Circular economy with blackwater and greywater recycling for cultivation of exotic vegetables by women Farmers Groups in India under Securing Water for Food (SWFF)
The economic condition in Nilgiris (India) depends on success and failure of horticulture crops. Climate change has resulted in limited water availability for four to six months a year. Excessive application of chemical fertilisers has resulted in declining soil fertility. Additionally, faecal sludge and solid waste in the area are poorly managed impacting the environment.
To change this negative cycle, women farmers in the Nilgiris buy and apply co-compost. This co-compost is produced by women self-help groups through mixing domestic organic waste with faecal sludge. The co-compost sites are owned by local governments. The women farmers, who are organised into Women Farmers Groups or Producer Groups, access the market directly by obtaining advance purchase orders by an agri-marketing company (LEAF) to procure crops grown by the farmers. This helps them to avoid working with middlemen.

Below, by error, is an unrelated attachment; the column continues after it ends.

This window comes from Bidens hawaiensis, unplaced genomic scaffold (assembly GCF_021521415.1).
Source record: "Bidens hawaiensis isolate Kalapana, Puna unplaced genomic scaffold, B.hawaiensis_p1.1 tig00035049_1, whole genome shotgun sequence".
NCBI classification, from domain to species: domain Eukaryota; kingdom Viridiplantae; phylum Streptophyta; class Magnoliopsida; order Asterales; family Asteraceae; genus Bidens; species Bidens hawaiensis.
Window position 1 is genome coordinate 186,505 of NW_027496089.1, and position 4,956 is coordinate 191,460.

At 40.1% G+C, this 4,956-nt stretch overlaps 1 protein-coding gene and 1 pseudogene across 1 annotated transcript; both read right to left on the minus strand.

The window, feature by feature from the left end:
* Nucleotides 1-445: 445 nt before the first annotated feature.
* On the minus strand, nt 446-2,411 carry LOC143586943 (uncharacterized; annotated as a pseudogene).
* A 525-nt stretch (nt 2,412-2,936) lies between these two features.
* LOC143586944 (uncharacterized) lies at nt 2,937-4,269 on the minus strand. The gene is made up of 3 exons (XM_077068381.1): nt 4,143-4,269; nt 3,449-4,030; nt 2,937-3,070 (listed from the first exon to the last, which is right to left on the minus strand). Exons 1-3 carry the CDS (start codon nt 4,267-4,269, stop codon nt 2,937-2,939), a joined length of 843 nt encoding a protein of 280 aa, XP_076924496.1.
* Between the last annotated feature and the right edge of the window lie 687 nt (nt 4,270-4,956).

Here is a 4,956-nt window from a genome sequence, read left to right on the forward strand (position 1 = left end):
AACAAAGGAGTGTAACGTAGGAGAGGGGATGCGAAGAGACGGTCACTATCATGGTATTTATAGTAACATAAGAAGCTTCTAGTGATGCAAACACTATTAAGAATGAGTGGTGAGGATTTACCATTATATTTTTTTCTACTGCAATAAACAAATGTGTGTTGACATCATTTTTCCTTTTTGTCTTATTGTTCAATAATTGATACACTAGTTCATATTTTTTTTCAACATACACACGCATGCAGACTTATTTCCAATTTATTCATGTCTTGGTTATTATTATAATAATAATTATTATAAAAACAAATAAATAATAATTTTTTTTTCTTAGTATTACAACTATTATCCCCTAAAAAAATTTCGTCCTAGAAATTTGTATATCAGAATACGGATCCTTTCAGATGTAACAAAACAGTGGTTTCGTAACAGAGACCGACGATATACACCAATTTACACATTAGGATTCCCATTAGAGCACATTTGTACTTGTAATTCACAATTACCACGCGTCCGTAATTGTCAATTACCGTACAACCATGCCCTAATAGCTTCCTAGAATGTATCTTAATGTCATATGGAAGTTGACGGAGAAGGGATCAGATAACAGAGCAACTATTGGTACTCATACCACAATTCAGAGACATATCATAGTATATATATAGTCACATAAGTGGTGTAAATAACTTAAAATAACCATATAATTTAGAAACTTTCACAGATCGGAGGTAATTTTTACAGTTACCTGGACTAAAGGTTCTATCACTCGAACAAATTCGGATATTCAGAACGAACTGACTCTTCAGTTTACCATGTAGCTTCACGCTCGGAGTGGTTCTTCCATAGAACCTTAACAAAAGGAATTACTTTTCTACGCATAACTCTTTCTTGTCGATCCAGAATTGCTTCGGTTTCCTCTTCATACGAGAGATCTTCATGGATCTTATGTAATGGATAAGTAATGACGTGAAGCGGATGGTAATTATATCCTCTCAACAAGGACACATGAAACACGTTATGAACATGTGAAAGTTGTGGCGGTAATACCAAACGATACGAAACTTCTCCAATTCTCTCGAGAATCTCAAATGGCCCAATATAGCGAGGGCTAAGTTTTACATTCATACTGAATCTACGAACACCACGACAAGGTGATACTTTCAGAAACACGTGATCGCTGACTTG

Goals of the programme
The Securing Water for Food programme promotes science and technology solutions that enable the production of more food with less water, and to make more water available for production, processing and distribution of food. The goal of this specific project is to establish a local circular economy model in sanitation for agriculture that is scalable and autonomous via the mobilisation of private finance and a market-linkage approach to advance green growth.
To realise inclusive green growth, we implemented the following activities:
The programme aims to maximise sustainability through collaboration between public and private actors, including local governments, Women Farmers Groups or Producer Groups, agri-marketing company, Micro Finance Institutions and faecal sludge operators. This approach is essential to realise successful market-based Faecal Sludge Management and to make the business case of co-compost site viable.
The impact we made
Funded by USAID, SIDA, Dutch Ministry of Foreign Affairs and the Government of South Africa